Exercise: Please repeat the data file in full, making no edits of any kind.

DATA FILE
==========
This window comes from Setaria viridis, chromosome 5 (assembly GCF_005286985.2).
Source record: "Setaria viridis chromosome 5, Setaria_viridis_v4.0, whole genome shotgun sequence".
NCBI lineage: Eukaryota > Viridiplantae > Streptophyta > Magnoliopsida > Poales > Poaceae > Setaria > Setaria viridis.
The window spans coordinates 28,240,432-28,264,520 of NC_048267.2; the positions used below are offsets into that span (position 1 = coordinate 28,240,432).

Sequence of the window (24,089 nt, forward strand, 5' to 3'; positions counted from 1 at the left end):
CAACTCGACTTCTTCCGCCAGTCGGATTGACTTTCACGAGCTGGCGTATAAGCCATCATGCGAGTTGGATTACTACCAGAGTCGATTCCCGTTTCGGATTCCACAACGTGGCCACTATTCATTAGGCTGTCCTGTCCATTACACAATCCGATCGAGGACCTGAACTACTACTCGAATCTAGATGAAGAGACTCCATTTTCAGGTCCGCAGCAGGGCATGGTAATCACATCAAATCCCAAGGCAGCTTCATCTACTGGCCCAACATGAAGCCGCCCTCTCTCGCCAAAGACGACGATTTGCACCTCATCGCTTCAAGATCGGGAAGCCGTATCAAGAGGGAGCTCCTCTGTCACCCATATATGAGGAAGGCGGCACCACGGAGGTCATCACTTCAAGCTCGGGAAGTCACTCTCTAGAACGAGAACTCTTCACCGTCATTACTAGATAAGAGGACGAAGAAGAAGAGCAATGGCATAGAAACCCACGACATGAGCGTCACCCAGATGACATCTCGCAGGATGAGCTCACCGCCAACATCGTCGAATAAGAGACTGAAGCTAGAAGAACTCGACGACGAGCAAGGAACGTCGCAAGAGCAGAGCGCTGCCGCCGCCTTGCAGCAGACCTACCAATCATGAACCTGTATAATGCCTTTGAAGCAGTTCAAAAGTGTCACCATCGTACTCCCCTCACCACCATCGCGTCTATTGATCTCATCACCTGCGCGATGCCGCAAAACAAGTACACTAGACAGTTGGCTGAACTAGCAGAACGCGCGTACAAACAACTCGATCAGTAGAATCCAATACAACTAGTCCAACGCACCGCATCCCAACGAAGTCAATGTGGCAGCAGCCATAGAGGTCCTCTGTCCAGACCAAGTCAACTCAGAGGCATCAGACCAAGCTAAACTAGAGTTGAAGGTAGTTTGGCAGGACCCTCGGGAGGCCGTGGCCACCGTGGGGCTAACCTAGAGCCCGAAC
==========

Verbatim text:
This window comes from Setaria viridis, chromosome 5 (assembly GCF_005286985.2).
Source record: "Setaria viridis chromosome 5, Setaria_viridis_v4.0, whole genome shotgun sequence".
NCBI lineage: Eukaryota > Viridiplantae > Streptophyta > Magnoliopsida > Poales > Poaceae > Setaria > Setaria viridis.
The window spans coordinates 28,240,432-28,264,520 of NC_048267.2; the positions used below are offsets into that span (position 1 = coordinate 28,240,432).

Sequence of the window (24,089 nt, forward strand, 5' to 3'; positions counted from 1 at the left end):
CAACTCGACTTCTTCCGCCAGTCGGATTGACTTTCACGAGCTGGCGTATAAGCCATCATGCGAGTTGGATTACTACCAGAGTCGATTCCCGTTTCGGATTCCACAACGTGGCCACTATTCATTAGGCTGTCCTGTCCATTACACAATCCGATCGAGGACCTGAACTACTACTCGAATCTAGATGAAGAGACTCCATTTTCAGGTCCGCAGCAGGGCATGGTAATCACATCAAATCCCAAGGCAGCTTCATCTACTGGCCCAACATGAAGCCGCCCTCTCTCGCCAAAGACGACGATTTGCACCTCATCGCTTCAAGATCGGGAAGCCGTATCAAGAGGGAGCTCCTCTGTCACCCATATATGAGGAAGGCGGCACCACGGAGGTCATCACTTCAAGCTCGGGAAGTCACTCTCTAGAACGAGAACTCTTCACCGTCATTACTAGATAAGAGGACGAAGAAGAAGAGCAATGGCATAGAAACCCACGACATGAGCGTCACCCAGATGACATCTCGCAGGATGAGCTCACCGCCAACATCGTCGAATAAGAGACTGAAGCTAGAAGAACTCGACGACGAGCAAGGAACGTCGCAAGAGCAGAGCGCTGCCGCCGCCTTGCAGCAGACCTACCAATCATGAACCTGTATAATGCCTTTGAAGCAGTTCAAAAGTGTCACCATCGTACTCCCCTCACCACCATCGCGTCTATTGATCTCATCACCTGCGCGATGCCGCAAAACAAGTACACTAGACAGTTGGCTGAACTAGCAGAACGCGCGTACAAACAACTCGATCAGTAGAATCCAATACAACTAGTCCAACGCACCGCATCCCAACGAAGTCAATGTGGCAGCAGCCATAGAGGTCCTCTGTCCAGACCAAGTCAACTCAGAGGCATCAGACCAAGCTAAACTAGAGTTGAAGGTAGTTTGGCAGGACCCTCGGGAGGCCGTGGCCACCGTGGGGCTAACCTAGAGCCCGAAC